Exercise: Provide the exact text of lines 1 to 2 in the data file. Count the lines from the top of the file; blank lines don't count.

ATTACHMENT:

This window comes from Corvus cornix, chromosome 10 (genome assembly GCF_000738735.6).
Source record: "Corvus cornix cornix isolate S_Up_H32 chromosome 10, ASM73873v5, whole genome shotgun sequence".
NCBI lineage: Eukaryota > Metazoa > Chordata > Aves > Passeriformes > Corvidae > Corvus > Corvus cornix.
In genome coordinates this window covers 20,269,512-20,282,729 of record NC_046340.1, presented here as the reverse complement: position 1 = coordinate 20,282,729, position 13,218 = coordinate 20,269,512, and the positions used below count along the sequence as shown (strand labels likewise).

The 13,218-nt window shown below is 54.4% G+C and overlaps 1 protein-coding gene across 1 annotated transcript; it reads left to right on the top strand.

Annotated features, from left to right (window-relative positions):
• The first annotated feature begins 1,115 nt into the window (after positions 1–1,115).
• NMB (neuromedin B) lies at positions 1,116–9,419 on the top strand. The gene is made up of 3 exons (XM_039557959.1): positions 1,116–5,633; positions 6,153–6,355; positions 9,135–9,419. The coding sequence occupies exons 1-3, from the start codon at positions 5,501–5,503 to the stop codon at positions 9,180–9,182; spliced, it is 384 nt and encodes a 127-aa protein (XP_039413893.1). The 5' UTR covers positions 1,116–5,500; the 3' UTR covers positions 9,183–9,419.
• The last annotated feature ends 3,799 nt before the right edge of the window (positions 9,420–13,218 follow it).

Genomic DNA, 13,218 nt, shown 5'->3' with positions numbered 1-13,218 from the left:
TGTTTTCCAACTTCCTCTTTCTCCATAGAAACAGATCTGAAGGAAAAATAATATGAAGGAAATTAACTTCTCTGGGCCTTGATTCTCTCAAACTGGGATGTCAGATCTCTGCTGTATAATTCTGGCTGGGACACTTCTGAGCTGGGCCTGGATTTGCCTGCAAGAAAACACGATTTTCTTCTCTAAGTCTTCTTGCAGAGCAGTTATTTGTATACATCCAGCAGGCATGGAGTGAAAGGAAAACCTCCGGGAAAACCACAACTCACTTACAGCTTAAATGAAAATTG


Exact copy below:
This window comes from Corvus cornix, chromosome 10 (genome assembly GCF_000738735.6).
Source record: "Corvus cornix cornix isolate S_Up_H32 chromosome 10, ASM73873v5, whole genome shotgun sequence".